Our study also has some limitations. Firstly, the patient group was not compared with healthy controls; rather, the relationship between cytokines and prognostic-related indicators was compared between MMD subgroups. However, the expression patterns of the aforementioned inflammatory factors in MMD patients, and healthy controls have been compared in previous studies [11,43,44]. Secondly, no further analysis of the longer-term prognosis in relation to inflammatory factors has been undertaken, and further studies are required to collect data during follow-up. Thirdly, more research is needed to explore the exact role of inflammatory factors in the pathophysiology of MMD. Fourthly, the prognostic outcomes of this study did not take into account the reduced quality of life in patients with moyamoya disease due to transient ischemia, headache, and cognitive impairment, which may have a more serious impact on the individuals daily life, Therefore, more in-depth research is required. Finally, further validation in other cohorts is required because a single cohort from a single-center study has limited interpretability of the results.

5. Conclusions

TNF-α was associated with the risk of the poor short-term prognosis in adults with MMD. TNF-α and IL-6 levels were higher in the group without the pR4810K mutation of RNF213 compared to the mutation group. Our study demonstrates a comprehensive profile of cytokines in patients with MMD and identifies an inflammatory target for future research and treatment of MMD.

Supplementary Materials

The following supporting information can be downloaded at:, Figure S1: Flow chart of the study participants. Table S1: Differences in IL-6 and TNF-α levels between the diabetic and non-diabetic groups. Table S2: Differences in IL-6 and TNF-α levels between the RNF213 mutant and non-mutant groups. Table S3: Univariate regression analysis of risk factors associated with poor prognosis of moyamoya disease.

Author Contributions

P.G. and D.Z. conceived the idea; W.L. and J.S. conducted the analyses; W.L. wrote this paper; Z.S., Z.H., L.Y. and H.D. provided the data; all authors contributed to the writing and revisions. All authors have read and agreed to the published version of the manuscript.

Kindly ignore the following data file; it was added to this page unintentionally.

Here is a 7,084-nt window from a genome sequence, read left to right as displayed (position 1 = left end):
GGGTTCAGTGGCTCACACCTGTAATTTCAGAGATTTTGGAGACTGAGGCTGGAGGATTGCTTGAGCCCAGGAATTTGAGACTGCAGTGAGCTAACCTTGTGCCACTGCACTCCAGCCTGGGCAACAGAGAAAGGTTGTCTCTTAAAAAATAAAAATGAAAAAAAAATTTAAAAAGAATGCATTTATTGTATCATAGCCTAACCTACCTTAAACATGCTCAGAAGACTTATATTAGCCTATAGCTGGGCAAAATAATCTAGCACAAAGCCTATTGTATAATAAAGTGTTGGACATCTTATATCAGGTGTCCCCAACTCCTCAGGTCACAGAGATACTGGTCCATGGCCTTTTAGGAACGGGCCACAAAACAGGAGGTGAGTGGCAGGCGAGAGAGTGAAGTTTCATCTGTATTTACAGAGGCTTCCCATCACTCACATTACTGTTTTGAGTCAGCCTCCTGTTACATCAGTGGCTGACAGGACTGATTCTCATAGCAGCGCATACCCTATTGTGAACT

This study was supported by National Key Research and Development Program of China, grant number 2021YFC2500502.

Institutional Review Board Statement

This study was conducted in accordance with the Declaration of Helsinki, and approved by the Ethics Committee of Beijing Tiantan Hospital, Capital Medical University (protocol code KY2022-051-02 and date of 16 June 2022).

Informed Consent Statement

Informed consent was obtained from all subjects involved in this study. Written informed consent has been obtained from the patients to publish this paper.

Data Availability Statement

The raw data supporting the conclusions of this article will be made available by the authors, without undue reservation.


We acknowledge all individuals for their participation in this study.

Conflicts of Interest

The authors declare no conflict of interest.


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Figure 1. Comparison of serum TNF-α and IL-6 concentrations. (a) Differences in TNF-α between mRS < 2 and mRS ≥ 2 groups. (b) Differences in IL-6 between mRS < 2 and mRS ≥ 2 groups. (c) Differences in IL-6 between diabetes and no diabetes groups. ns, no significance; ** p < 0.01.
Figure 1. Comparison of serum TNF-α and IL-6 concentrations. (a) Differences in TNF-α between mRS < 2 and mRS ≥ 2 groups. (b) Differences in IL-6 between mRS < 2 and mRS ≥ 2 groups. (c) Differences in IL-6 between diabetes and no diabetes groups. ns, no significance; ** p < 0.01.
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Figure 2. Comparison of IL-6 and TNF-α levels between p.R4810K mutated and unmutated in RNF213. (a,b) are the differences between the mutation group and the non-mutation group when TNF-α and IL-6 were analyzed as continuous variables. (c,d) are the differences between the mutation group and the non-mutation group when TNF-α and IL-6 are divided into a high-level group and a low-level group for analysis. ns, no significance; * p < 0.05.
Figure 2. Comparison of IL-6 and TNF-α levels between p.R4810K mutated and unmutated in RNF213. (a,b) are the differences between the mutation group and the non-mutation group when TNF-α and IL-6 were analyzed as continuous variables. (c,d) are the differences between the mutation group and the non-mutation group when TNF-α and IL-6 are divided into a high-level group and a low-level group for analysis. ns, no significance; * p < 0.05.
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Figure 3. Risk in IL-6 and TNF-alpha grouping in correlation with the prognosis of MMD.
Figure 3. Risk in IL-6 and TNF-alpha grouping in correlation with the prognosis of MMD.
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Figure 4. The risk forest plot of the relationship between IL-6, TNF-α and the prognosis of moyamoya disease and the ROC curve of the stepwise regression model.
Figure 4. The risk forest plot of the relationship between IL-6, TNF-α and the prognosis of moyamoya disease and the ROC curve of the stepwise regression model.
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Table 1. Baseline characteristics of 204 patients with moyamoya disease.